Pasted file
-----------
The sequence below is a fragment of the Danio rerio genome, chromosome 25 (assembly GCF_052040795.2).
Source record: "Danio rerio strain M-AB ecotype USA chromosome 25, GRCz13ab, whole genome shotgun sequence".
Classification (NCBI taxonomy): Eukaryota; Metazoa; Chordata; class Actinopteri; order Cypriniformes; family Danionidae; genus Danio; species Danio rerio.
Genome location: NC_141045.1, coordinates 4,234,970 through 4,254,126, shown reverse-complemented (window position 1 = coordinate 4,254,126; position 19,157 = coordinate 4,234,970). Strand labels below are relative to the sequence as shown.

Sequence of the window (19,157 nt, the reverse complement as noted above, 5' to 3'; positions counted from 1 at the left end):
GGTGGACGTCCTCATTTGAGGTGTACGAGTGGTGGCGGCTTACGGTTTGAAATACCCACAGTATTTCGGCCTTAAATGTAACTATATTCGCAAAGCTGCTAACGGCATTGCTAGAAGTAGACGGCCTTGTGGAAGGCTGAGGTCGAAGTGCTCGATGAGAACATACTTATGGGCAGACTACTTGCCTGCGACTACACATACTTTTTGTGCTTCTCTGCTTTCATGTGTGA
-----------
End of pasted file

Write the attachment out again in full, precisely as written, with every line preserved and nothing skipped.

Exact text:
The sequence below is a fragment of the Danio rerio genome, chromosome 25 (assembly GCF_052040795.2).
Source record: "Danio rerio strain M-AB ecotype USA chromosome 25, GRCz13ab, whole genome shotgun sequence".
Classification (NCBI taxonomy): Eukaryota; Metazoa; Chordata; class Actinopteri; order Cypriniformes; family Danionidae; genus Danio; species Danio rerio.
Genome location: NC_141045.1, coordinates 4,234,970 through 4,254,126, shown reverse-complemented (window position 1 = coordinate 4,254,126; position 19,157 = coordinate 4,234,970). Strand labels below are relative to the sequence as shown.

Sequence of the window (19,157 nt, the reverse complement as noted above, 5' to 3'; positions counted from 1 at the left end):
GGTGGACGTCCTCATTTGAGGTGTACGAGTGGTGGCGGCTTACGGTTTGAAATACCCACAGTATTTCGGCCTTAAATGTAACTATATTCGCAAAGCTGCTAACGGCATTGCTAGAAGTAGACGGCCTTGTGGAAGGCTGAGGTCGAAGTGCTCGATGAGAACATACTTATGGGCAGACTACTTGCCTGCGACTACACATACTTTTTGTGCTTCTCTGCTTTCATGTGTGA